The Prisoners of Cabrera by Denis Smith
Napoleon's Forgotten Soldiers, 1809-1814

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After their surrender at the Battle of Bailen, 12,000 French prisoners of war were exiled to the bleak island of Cabrera in the Mediterranean, eight miles from Majorca, with only the clothes on their backs, no shelter, insufficient fresh water, and no food supply other than the meager rations dropped off intermittently by the Spanish. By the time they were repatriated to France after Napoleon’s defeat five years later, their number had dwindled to 2,500. Never before told in English, the story of Cabrera is not only a riveting account of survival and the community formed by these men, but also an intriguing look at the politics of divided Spain during this period.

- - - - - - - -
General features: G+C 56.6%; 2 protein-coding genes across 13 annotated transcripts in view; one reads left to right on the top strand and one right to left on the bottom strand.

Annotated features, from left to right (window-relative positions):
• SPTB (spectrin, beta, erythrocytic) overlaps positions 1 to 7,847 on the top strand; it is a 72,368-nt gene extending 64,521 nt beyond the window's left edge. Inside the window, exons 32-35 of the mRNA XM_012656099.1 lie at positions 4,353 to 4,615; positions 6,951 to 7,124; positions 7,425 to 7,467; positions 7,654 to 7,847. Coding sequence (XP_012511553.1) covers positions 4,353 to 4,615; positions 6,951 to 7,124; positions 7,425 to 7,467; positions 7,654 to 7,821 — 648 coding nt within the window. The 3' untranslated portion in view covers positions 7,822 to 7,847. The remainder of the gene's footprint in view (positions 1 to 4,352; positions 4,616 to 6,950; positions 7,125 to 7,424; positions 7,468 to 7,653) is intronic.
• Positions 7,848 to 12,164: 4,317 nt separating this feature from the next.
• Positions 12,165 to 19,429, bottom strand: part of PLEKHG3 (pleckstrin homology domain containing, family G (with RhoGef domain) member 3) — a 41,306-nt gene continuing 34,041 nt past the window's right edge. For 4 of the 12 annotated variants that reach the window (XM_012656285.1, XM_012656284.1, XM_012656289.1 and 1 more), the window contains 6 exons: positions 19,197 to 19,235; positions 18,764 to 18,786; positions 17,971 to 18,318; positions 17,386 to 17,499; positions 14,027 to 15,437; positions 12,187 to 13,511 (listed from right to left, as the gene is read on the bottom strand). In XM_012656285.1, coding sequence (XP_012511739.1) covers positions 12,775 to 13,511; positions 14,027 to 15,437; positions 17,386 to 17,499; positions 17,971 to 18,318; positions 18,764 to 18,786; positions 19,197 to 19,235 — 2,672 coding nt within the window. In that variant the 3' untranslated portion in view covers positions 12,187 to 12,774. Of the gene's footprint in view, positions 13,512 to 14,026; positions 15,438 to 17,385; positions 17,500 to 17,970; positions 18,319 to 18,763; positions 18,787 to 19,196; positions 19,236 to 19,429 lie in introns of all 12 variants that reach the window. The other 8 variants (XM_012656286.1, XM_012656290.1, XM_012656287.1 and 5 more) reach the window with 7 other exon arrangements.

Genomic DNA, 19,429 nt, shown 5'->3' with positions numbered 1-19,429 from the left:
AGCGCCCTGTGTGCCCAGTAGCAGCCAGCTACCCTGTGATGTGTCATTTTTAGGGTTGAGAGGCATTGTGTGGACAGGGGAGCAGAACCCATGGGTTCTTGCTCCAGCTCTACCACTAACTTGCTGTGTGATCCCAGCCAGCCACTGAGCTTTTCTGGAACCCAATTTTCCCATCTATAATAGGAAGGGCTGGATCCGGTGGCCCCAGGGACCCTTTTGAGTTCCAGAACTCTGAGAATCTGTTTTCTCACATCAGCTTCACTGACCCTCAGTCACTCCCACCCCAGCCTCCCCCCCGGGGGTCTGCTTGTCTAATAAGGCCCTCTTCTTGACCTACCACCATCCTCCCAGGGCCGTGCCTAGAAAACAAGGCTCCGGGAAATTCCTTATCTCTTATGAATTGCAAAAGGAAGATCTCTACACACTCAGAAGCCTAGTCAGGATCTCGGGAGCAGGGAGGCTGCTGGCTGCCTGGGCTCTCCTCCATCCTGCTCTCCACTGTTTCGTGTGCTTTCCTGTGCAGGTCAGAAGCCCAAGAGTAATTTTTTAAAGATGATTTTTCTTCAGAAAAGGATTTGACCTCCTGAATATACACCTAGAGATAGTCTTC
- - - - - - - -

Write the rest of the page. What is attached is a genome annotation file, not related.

About Denis Smith

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DENIS SMITH has had a distinguished career as a professor of Canadian politics, university administrator, and author. He was the founding editor of the "Journal of Canadian Studies" from 1966 to 1975 and editor of the "Canadian Forum" from 1975 to 1979. His books include a biography of Liberal cabinet minister Walter Gordon, "Gentle Patriot" and of Conservative prime minister John Diefenbaker in "Rogue Tory", both of which won the UBC Medal for Canadian Biography.Canadian Author
Published January 1, 2001 by McClelland & Stewart. 224 pages
Genres: History, Travel, War, Literature & Fiction. Non-fiction

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Finally returned to France after five years, many of the surviving prisoners experienced what would today be classified as post-traumatic stress disorder, “manifested in anxiety, depression, sleep disturbance, or similar complaints.” Scarcely any of them are known to history, and the whole Cabrer...

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Publishers Weekly

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They established a newspaper, filling it with fictitious stories of French glory, and a theater company devoted to French classics.

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